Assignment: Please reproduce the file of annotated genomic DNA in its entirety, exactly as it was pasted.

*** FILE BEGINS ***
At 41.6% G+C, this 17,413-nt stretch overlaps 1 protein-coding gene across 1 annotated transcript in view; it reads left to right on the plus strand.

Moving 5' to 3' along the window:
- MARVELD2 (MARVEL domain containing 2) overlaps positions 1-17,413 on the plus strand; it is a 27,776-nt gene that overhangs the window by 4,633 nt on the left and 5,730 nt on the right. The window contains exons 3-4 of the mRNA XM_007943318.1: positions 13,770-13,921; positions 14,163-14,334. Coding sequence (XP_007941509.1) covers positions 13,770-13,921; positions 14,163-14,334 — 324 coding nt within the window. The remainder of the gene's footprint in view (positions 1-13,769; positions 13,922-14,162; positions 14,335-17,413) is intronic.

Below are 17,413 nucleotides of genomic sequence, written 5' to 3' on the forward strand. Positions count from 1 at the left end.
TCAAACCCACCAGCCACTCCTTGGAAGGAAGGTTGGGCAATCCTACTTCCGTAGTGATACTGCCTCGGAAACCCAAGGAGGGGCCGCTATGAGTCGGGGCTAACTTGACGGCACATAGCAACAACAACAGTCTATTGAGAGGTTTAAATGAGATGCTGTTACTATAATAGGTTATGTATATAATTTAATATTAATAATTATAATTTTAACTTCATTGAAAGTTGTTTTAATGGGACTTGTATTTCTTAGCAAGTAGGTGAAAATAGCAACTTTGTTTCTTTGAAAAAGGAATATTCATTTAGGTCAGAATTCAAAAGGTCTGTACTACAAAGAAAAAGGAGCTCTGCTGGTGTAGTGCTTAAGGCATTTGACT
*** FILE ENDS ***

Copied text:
At 41.6% G+C, this 17,413-nt stretch overlaps 1 protein-coding gene across 1 annotated transcript in view; it reads left to right on the plus strand.

Moving 5' to 3' along the window:
- MARVELD2 (MARVEL domain containing 2) overlaps positions 1-17,413 on the plus strand; it is a 27,776-nt gene that overhangs the window by 4,633 nt on the left and 5,730 nt on the right. The window contains exons 3-4 of the mRNA XM_007943318.1: positions 13,770-13,921; positions 14,163-14,334. Coding sequence (XP_007941509.1) covers positions 13,770-13,921; positions 14,163-14,334 — 324 coding nt within the window. The remainder of the gene's footprint in view (positions 1-13,769; positions 13,922-14,162; positions 14,335-17,413) is intronic.

Below are 17,413 nucleotides of genomic sequence, written 5' to 3' on the forward strand. Positions count from 1 at the left end.
TCAAACCCACCAGCCACTCCTTGGAAGGAAGGTTGGGCAATCCTACTTCCGTAGTGATACTGCCTCGGAAACCCAAGGAGGGGCCGCTATGAGTCGGGGCTAACTTGACGGCACATAGCAACAACAACAGTCTATTGAGAGGTTTAAATGAGATGCTGTTACTATAATAGGTTATGTATATAATTTAATATTAATAATTATAATTTTAACTTCATTGAAAGTTGTTTTAATGGGACTTGTATTTCTTAGCAAGTAGGTGAAAATAGCAACTTTGTTTCTTTGAAAAAGGAATATTCATTTAGGTCAGAATTCAAAAGGTCTGTACTACAAAGAAAAAGGAGCTCTGCTGGTGTAGTGCTTAAGGCATTTGACT